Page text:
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The Relation Between Executive Functioning And Risky Driving In Young Novice Drivers
Boekbijdrage - Boekhoofdstuk Conferentiebijdrage
Young, novice drivers are overrepresented in car-crashes. This study aimed to investigate if the increased crash rates are related to immature executive functioning that characterizes adolescence. A total of 28 drivers, between 17 and 25 years, with no more than 12 months of driving experience participated in the experiment. Each participant completed a 25km-drive in a driving simulator. Measures of risky driving included: standard deviation of lateral lane position (SDLP), detection time of, reaction time to, and collisions with road hazards, speeding, yellow and red light running,and head distance. The executive functions inhibitory control and working memory (WM) were measured by means of a stop signal reaction time task (SSRT) and reverse digit span task, respectively. Correlation and regression analyses with inhibitory control, WM, and risky driving measures were conducted. In addition to a negative relationship for both executive functions with SDLP, there was a negative relationship between inhibitory control and the detection time of and crashes with road hazards. Lower executive functioning in young novice drivers thus seems related to increased risky driving behavior. Given the immature executive functioning that characterizes this age group this might at least partly explain higher involvement of this group in car crashes. Furthermore, identifying inhibitory control as one of the underlying mechanisms of hazard detection adds to the existing hazard perception literature, which already has identified visual attention as an underlying mechanism of hazard perception. As further discussed in the text, these results can guide future interventions, thereby extending existing training programs.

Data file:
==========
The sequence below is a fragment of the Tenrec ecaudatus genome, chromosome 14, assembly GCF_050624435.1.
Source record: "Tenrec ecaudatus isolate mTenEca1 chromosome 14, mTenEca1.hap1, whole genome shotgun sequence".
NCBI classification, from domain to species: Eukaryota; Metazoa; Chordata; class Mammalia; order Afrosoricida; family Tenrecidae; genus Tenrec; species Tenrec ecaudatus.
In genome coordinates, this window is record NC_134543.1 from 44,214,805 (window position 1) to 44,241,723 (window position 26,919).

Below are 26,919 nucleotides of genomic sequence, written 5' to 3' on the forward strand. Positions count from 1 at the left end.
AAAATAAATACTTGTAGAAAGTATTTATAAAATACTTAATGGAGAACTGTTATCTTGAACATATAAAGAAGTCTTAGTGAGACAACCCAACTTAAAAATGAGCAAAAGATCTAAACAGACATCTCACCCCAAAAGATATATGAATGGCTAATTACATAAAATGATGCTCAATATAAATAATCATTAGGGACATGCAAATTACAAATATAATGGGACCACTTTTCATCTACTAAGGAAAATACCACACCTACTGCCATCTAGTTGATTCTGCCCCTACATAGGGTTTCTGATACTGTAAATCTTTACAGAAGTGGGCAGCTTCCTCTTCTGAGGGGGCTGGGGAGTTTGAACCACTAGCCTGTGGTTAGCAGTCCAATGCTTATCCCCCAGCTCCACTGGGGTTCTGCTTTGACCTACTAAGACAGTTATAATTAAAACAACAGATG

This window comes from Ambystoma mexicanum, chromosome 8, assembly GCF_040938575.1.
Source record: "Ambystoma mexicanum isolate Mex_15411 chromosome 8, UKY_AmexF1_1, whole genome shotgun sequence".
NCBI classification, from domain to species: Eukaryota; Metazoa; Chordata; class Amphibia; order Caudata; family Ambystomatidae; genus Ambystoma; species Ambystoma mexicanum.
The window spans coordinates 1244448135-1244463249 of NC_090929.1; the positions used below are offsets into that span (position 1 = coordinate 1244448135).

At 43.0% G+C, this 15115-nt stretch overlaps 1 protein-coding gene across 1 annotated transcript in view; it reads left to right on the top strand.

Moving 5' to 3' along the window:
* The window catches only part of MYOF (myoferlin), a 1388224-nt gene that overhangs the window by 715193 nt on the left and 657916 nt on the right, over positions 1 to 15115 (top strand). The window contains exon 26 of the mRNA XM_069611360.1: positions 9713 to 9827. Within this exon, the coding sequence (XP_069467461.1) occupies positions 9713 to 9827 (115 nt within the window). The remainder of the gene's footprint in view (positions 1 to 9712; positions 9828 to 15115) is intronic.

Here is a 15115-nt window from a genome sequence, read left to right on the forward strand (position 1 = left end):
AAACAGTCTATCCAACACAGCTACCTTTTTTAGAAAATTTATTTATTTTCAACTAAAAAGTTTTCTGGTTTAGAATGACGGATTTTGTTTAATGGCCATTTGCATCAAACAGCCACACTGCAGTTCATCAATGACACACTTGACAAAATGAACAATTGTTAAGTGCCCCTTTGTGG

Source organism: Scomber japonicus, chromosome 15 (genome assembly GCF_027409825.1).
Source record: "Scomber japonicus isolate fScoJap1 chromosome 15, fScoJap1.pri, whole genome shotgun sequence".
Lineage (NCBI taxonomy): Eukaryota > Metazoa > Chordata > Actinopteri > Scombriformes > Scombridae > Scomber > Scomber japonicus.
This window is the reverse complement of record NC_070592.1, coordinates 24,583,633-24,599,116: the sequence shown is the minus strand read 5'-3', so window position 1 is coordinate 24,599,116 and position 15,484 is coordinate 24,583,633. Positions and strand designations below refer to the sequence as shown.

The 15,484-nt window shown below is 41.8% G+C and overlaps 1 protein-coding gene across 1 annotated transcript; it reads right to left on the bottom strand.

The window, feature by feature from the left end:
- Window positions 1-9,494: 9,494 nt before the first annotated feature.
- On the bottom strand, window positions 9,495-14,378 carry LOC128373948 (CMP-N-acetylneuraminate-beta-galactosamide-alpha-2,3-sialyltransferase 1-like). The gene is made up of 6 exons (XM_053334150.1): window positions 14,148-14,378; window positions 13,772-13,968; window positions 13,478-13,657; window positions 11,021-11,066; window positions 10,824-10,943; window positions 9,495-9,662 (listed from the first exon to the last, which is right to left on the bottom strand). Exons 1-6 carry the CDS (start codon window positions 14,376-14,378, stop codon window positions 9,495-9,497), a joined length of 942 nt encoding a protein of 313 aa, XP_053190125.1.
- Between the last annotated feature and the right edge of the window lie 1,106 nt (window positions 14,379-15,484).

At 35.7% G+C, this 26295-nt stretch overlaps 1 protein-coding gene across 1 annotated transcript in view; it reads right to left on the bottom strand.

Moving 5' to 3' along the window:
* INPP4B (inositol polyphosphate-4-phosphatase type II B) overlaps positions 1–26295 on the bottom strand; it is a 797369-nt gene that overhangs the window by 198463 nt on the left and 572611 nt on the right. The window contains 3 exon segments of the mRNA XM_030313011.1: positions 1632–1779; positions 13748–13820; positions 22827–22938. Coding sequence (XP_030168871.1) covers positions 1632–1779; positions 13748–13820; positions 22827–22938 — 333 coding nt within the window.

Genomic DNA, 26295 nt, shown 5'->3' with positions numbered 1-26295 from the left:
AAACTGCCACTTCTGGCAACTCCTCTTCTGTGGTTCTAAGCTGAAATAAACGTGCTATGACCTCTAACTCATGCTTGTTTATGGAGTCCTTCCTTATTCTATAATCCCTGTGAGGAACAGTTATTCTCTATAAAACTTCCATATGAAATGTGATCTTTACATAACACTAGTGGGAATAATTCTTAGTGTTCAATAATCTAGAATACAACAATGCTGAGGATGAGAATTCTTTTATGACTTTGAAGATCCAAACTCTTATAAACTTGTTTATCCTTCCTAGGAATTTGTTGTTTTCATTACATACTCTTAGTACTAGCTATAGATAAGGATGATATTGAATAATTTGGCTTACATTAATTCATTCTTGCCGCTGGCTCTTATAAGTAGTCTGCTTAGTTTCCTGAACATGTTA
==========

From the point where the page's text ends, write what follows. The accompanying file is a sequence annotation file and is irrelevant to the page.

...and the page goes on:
Boek: TRB 91th Annual Meeting Proceedings
Pagina's: 1 - 20
Aantal pagina's: 20
Jaar van publicatie:2012